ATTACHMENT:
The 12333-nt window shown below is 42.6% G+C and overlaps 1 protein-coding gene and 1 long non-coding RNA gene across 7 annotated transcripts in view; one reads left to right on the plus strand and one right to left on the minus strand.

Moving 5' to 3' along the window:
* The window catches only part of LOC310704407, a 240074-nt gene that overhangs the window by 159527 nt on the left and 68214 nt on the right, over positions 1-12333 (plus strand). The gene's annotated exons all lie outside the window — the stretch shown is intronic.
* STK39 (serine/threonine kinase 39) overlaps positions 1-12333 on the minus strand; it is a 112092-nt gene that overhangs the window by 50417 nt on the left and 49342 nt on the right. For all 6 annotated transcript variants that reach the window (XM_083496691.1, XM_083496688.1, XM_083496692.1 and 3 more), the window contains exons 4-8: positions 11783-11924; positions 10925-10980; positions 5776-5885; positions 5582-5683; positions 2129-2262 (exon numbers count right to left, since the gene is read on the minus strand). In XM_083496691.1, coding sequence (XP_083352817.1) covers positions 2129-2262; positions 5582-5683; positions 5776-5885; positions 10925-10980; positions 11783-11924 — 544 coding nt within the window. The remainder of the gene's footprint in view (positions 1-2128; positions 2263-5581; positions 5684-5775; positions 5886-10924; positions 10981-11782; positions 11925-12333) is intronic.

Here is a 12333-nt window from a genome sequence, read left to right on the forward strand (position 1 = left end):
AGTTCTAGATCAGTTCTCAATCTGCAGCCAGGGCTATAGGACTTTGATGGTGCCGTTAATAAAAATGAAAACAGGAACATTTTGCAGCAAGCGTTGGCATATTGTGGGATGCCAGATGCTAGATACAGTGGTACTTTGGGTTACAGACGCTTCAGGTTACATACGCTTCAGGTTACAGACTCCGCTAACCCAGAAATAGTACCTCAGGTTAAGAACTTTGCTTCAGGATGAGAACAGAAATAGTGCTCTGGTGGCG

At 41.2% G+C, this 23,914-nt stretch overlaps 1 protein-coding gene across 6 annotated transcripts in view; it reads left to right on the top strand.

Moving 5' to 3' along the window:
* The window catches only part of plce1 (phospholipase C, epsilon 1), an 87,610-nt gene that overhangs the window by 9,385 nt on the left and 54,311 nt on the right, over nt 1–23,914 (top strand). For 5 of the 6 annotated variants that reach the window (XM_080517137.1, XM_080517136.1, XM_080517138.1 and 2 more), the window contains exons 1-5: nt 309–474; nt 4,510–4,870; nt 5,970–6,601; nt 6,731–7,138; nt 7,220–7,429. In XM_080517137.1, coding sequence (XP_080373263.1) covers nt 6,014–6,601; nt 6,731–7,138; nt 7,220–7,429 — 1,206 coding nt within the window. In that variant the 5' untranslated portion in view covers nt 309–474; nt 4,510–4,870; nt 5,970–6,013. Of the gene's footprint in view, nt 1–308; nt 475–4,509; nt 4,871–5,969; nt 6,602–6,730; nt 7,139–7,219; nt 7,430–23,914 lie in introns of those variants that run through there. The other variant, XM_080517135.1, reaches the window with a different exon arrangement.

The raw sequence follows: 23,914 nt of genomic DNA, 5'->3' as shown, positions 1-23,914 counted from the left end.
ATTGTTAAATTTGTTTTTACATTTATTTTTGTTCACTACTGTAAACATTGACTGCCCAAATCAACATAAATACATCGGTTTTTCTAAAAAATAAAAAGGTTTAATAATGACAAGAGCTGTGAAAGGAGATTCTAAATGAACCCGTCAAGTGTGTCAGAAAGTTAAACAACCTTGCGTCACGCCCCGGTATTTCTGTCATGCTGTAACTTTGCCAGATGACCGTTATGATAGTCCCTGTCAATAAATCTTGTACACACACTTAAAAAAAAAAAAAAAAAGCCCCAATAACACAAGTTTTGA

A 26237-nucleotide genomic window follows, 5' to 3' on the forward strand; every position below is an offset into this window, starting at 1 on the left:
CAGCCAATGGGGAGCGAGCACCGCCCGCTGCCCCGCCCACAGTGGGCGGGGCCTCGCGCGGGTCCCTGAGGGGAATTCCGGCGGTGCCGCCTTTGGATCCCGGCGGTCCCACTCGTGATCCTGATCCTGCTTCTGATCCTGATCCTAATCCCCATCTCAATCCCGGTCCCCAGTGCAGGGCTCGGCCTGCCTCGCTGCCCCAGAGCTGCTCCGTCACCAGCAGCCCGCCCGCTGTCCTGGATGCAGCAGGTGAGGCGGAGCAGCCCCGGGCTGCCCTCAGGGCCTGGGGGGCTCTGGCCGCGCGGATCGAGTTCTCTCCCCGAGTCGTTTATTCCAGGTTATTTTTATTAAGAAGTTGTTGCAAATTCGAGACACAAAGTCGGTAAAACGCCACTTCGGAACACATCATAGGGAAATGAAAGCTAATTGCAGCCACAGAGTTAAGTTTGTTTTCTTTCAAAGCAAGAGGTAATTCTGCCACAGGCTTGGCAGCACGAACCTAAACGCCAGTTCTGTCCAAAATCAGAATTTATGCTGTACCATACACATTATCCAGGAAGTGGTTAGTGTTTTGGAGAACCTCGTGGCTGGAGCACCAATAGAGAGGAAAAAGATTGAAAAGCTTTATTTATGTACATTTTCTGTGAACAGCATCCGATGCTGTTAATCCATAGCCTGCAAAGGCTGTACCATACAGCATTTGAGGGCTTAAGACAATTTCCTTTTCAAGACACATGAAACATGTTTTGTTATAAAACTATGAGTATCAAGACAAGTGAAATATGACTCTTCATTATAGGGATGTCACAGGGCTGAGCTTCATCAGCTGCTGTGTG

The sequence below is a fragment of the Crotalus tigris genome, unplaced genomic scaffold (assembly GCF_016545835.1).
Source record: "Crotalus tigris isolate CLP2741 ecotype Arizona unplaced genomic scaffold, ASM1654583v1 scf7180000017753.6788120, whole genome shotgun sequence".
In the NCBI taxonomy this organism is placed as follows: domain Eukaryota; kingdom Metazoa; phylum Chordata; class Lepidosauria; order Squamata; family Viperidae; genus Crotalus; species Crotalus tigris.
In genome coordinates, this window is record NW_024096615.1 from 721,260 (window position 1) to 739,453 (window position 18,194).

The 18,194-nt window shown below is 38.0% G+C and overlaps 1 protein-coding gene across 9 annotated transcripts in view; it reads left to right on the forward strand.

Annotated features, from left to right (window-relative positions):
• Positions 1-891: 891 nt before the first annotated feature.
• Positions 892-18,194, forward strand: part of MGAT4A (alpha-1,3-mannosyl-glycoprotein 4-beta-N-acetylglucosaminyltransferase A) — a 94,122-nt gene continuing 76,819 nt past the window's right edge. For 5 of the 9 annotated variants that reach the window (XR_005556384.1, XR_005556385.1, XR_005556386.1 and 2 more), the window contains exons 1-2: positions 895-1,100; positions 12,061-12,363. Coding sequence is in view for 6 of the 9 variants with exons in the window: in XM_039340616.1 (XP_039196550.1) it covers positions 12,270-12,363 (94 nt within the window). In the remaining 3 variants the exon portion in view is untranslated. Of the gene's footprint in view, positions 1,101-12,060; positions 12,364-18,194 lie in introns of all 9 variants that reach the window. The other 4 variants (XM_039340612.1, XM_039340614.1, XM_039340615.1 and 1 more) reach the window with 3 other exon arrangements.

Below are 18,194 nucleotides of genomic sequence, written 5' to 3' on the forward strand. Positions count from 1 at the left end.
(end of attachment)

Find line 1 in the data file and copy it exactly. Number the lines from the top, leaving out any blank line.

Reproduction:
The 12333-nt window shown below is 42.6% G+C and overlaps 1 protein-coding gene and 1 long non-coding RNA gene across 7 annotated transcripts in view; one reads left to right on the plus strand and one right to left on the minus strand.